‘Built to last’

Adam Griffiths

No one’s really given Keane a run for its money yet. But everyone’s favorite English boys-next-door should take heed — a group of southern California twenty-somethings may be slowly encroaching on their status as the go-to feel-good artist.

With their sophomore release, Devil & Angels, Orange County-bred Mêlée proves that it has what it takes to compete with their more celebrated peers.

The album features the comfortable vocals of lead singer Chris Cron, who sounds like a younger Johnny Rzeznik of the Goo Goo Dolls, and a dominant, addicting Coldplay-esque piano part. There are strains that are reminiscent of Queen and, of course, the upbeat lyrics of the band’s previously mentioned English contemporaries.

But where the Goo Goo Dolls album’s get more and more brooding and Keane’s lyrics are often sweeping and generalized, Mêlée takes a risk in personalizing their own flavor of buoyant pop. They’re self-admitted softies who don’t have a problem having fun with the good and bad in life. Each song tells a story that, one way or another, ends up leaving you in a better mood. From “Built to Last,” the first single off the album, to the circa-early ’90s power jam “Frequently Baby (She’s A Teenage Maniac”) in which Cron accuses, “This was supposed to be my hit song/but I wasted it all on you,” Devils & Angels is arguably one of the freshest contributions to the genre since early Coldplay.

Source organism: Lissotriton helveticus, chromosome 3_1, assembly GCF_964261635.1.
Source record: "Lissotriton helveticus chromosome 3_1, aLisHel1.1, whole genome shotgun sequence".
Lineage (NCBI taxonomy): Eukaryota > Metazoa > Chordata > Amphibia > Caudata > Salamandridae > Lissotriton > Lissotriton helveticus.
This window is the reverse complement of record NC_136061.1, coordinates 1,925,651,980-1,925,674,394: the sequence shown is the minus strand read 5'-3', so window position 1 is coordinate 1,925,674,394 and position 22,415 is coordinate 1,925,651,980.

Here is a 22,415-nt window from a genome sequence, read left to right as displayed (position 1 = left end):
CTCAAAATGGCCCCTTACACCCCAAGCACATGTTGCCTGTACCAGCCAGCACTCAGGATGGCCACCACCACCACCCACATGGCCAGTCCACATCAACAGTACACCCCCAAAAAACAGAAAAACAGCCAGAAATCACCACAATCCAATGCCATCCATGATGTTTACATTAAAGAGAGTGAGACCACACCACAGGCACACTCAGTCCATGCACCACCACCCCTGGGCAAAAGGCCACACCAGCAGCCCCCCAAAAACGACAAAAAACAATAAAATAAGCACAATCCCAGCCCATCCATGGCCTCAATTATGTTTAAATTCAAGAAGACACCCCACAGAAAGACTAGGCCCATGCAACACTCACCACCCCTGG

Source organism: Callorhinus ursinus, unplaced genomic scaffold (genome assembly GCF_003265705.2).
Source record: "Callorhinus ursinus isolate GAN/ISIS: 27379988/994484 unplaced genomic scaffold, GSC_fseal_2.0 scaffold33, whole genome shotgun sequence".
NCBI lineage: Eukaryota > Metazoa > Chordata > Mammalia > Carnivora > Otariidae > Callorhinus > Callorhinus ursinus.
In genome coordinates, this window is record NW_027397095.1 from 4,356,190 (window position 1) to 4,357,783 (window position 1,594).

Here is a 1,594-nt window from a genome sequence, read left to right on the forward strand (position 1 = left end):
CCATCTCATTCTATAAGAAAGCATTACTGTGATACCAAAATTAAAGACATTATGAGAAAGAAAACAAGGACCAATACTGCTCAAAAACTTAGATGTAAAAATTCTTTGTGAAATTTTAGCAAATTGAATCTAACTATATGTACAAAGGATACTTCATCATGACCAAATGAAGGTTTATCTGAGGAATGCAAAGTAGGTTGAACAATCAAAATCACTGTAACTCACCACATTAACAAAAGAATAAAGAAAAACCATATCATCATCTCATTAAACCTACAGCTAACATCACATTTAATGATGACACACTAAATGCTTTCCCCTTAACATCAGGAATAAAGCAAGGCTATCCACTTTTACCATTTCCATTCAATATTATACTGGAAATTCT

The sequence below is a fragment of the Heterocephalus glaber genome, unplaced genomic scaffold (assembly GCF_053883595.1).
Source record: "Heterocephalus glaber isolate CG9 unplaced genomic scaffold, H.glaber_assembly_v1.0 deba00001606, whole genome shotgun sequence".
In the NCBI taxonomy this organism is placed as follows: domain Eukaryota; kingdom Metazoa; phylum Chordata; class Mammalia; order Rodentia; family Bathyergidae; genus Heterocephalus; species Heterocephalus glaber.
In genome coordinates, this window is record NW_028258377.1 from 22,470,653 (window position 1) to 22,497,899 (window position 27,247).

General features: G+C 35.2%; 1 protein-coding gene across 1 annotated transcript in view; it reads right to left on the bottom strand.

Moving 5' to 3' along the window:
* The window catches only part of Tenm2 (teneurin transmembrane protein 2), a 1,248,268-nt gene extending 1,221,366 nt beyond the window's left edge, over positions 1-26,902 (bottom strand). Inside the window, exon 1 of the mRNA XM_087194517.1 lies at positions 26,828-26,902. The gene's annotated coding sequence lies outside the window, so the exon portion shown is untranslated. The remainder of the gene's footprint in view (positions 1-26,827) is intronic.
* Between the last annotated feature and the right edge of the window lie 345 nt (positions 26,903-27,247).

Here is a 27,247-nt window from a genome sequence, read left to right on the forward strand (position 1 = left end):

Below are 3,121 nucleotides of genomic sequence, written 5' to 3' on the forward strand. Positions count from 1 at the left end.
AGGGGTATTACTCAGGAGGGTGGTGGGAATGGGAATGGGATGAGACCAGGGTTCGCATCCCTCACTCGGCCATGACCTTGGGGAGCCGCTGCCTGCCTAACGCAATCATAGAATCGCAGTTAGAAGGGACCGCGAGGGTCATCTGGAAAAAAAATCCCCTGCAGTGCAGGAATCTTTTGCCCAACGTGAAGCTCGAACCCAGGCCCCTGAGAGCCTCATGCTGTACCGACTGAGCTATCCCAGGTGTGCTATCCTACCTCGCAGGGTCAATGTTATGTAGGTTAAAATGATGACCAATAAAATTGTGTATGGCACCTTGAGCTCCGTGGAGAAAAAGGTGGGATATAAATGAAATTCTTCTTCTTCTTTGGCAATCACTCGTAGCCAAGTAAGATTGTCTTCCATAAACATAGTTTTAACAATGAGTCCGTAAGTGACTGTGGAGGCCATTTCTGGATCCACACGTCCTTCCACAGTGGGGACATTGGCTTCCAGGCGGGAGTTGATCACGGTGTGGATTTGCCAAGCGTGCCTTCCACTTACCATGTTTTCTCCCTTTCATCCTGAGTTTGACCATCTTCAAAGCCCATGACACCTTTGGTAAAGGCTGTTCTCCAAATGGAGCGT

Cron’s vocals, and keyboards, actually fuel a good portion of the album. Blended vocals are perfect on “Rhythm of Rain” and express the band’s reaction to the devastation caused by Hurricane Katrina just two weeks after their visit. The old school 80s duo of “Stand Up” and “You Make My Dreams” rounds off the album on a high note.

But the problem with feel-good, though, is that it gets old — fast. There’s enough variety on Devils & Angels to keep you going, but with lines like, “I’d kiss you goodbye/ if I thought it would make you stay” on “Frequently Baby” and “With those fireworks and candlelight/you and I were made to get love right” on “Built to Last,” it feels at times that we’ve heard this all before, just a few tracks prior.

The band does a good job of balancing clich‚ stories with original melodies and creative approach, resulting in an album that is bound to turn some heads. Devils & Angels is a healthy progression for a small band that’s set to go big

“What I want you’ve got, and it might be hard to handle,” Cron claims on “You Make My Dreams.”

If they stick to what they’re good at it, we should only want more and more.


Devils and Angels

Released on Warner Bros. Records

Stater Rating (out of five): 3.0

Contact ALL correspondent Adam Griffiths at [email protected].